5 Ways to Build Good Bagpipe Practice Habits
What is the most difficult aspect of learning bagpipes or pipe band drumming? It’s not the music and it’s not playing or maintaining the instrument. It is practicing or, building the habits to practice.
A good practice session can take many forms. But having a good practice is different than the impulse to practice. For that, you will need to build the discipline and habits of mind to get you going it in the first place. Part of this requires developing the proper mindset and building habits that just happen without much thought or effort. Use the five “tricks” below to keep yourself habitually motivated for consistent practice.
- Explore the music. Listen to recordings. Play around with tunes. Don’t be afraid to simply “make noise” every now and then. The idea is to instill (and keep) an excitement and love for making music.
- Practice with a group. The social interaction of pipe band rehearsal is an excellent motivator for practice. If you are already familiar with the band scene, find a few piping or drumming friends and carve out some practice time together to play around.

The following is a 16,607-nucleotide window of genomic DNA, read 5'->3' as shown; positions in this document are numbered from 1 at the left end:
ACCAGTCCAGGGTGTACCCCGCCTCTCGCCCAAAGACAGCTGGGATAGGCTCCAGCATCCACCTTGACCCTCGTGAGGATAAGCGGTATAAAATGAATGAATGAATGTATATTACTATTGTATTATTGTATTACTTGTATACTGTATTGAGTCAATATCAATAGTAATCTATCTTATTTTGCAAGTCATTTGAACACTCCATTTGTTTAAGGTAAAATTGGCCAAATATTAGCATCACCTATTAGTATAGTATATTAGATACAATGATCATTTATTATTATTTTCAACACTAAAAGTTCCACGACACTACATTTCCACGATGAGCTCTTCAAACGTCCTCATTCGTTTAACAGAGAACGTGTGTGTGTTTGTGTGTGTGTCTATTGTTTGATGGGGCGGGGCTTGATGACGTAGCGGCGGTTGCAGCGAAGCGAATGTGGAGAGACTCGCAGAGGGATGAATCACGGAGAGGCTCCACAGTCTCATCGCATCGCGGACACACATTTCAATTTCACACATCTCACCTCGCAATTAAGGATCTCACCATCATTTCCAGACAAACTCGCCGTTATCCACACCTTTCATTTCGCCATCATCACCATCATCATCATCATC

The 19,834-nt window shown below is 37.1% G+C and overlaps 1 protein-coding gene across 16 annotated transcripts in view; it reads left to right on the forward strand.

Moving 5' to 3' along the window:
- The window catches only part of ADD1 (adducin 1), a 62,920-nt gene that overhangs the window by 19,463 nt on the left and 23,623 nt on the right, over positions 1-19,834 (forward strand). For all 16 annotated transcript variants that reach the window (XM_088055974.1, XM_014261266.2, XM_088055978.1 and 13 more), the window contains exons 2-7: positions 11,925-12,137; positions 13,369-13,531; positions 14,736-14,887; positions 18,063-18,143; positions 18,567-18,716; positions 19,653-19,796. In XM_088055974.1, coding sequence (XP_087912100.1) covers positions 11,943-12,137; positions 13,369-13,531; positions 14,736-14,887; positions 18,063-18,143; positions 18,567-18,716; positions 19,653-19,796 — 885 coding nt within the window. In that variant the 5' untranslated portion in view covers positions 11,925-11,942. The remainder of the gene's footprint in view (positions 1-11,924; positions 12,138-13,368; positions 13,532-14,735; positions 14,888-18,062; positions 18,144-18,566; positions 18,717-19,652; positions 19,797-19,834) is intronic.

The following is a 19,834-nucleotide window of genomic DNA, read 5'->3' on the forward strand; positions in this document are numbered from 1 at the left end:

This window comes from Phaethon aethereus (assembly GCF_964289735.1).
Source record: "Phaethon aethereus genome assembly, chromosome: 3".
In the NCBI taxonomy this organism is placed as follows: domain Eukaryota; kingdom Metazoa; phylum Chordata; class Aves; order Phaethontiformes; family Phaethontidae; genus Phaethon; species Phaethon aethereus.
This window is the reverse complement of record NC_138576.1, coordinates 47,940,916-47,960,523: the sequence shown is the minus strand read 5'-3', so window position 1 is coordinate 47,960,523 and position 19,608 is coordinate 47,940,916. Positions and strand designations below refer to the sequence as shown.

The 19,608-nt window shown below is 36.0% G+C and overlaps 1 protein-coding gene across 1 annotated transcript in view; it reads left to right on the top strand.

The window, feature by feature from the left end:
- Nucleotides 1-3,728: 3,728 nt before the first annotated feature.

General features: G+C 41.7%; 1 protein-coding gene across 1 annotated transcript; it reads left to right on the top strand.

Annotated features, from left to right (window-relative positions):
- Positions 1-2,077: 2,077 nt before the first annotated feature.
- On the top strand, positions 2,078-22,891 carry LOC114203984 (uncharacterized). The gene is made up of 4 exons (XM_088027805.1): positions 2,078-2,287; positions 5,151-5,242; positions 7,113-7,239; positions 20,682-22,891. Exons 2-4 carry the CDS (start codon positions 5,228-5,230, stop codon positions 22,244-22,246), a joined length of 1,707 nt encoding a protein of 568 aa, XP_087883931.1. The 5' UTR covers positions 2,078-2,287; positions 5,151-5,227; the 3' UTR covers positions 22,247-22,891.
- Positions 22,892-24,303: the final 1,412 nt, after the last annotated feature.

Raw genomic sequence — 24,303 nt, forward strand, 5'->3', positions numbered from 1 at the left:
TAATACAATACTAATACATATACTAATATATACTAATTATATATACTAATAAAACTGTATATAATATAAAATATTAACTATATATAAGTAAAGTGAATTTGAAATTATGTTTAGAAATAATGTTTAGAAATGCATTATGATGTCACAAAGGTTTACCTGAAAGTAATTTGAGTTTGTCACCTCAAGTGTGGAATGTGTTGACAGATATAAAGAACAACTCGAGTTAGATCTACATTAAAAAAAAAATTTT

- Stay connected. Keep up the friendships you form with pipers and drummers from different regions. Get in touch with the piping community by learning the ins and outs of your home piping and drumming organization or become involved in organizing piping events in your area.
- Keep the instrument handy. Piping and drumming is often jokingly referred to as an addiction. Well, this is one addiction that should be indulged at all times! Don’t store the pipes or practice chanter away after you play them. Leave your instrument and your music out and always within reach for a quick blast or toot. Before long, you won’t be able to stop yourself.
- Don’t make practice a chore. Sometimes making the time to practice can feel like making time to do laundry. When that happens, it’s time to figure out activities for yourself to make practice more fun. Yes, fun. There is software and tools (much of it free) to help you record your playing and that will allow you to create a personal CD of your tunes. Put on a “concert” for family or friends. Run a session. All of these will give you an opportunity to stretch your musical muscle and get you working toward your personal best.